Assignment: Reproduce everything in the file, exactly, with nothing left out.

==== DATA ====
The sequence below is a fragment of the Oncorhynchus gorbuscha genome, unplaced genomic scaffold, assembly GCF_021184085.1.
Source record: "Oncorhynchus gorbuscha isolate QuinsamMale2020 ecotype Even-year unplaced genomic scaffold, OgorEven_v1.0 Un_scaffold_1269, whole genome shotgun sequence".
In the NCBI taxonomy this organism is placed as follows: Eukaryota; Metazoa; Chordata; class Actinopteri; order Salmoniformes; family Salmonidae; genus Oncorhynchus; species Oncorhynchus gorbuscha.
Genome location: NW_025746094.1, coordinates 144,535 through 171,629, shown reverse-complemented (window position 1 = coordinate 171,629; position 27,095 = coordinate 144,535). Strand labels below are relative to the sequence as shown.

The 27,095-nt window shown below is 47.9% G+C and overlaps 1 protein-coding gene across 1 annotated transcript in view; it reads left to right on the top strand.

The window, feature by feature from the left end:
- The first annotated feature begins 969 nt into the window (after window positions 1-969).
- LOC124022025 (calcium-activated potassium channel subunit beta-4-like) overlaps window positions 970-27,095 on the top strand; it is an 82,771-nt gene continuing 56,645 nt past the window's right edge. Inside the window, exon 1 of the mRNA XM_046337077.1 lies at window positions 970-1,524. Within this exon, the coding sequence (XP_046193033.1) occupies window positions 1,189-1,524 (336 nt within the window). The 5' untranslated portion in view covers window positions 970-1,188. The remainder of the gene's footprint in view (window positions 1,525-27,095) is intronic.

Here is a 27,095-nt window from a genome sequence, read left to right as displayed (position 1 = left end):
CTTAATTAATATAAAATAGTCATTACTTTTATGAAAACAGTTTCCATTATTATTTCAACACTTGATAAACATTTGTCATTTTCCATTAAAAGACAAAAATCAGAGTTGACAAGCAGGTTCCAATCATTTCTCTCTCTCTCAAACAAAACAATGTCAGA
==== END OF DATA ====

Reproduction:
The sequence below is a fragment of the Oncorhynchus gorbuscha genome, unplaced genomic scaffold, assembly GCF_021184085.1.
Source record: "Oncorhynchus gorbuscha isolate QuinsamMale2020 ecotype Even-year unplaced genomic scaffold, OgorEven_v1.0 Un_scaffold_1269, whole genome shotgun sequence".
In the NCBI taxonomy this organism is placed as follows: Eukaryota; Metazoa; Chordata; class Actinopteri; order Salmoniformes; family Salmonidae; genus Oncorhynchus; species Oncorhynchus gorbuscha.
Genome location: NW_025746094.1, coordinates 144,535 through 171,629, shown reverse-complemented (window position 1 = coordinate 171,629; position 27,095 = coordinate 144,535). Strand labels below are relative to the sequence as shown.

The 27,095-nt window shown below is 47.9% G+C and overlaps 1 protein-coding gene across 1 annotated transcript in view; it reads left to right on the top strand.

The window, feature by feature from the left end:
- The first annotated feature begins 969 nt into the window (after window positions 1-969).
- LOC124022025 (calcium-activated potassium channel subunit beta-4-like) overlaps window positions 970-27,095 on the top strand; it is an 82,771-nt gene continuing 56,645 nt past the window's right edge. Inside the window, exon 1 of the mRNA XM_046337077.1 lies at window positions 970-1,524. Within this exon, the coding sequence (XP_046193033.1) occupies window positions 1,189-1,524 (336 nt within the window). The 5' untranslated portion in view covers window positions 970-1,188. The remainder of the gene's footprint in view (window positions 1,525-27,095) is intronic.

Here is a 27,095-nt window from a genome sequence, read left to right as displayed (position 1 = left end):
CTTAATTAATATAAAATAGTCATTACTTTTATGAAAACAGTTTCCATTATTATTTCAACACTTGATAAACATTTGTCATTTTCCATTAAAAGACAAAAATCAGAGTTGACAAGCAGGTTCCAATCATTTCTCTCTCTCTCAAACAAAACAATGTCAGA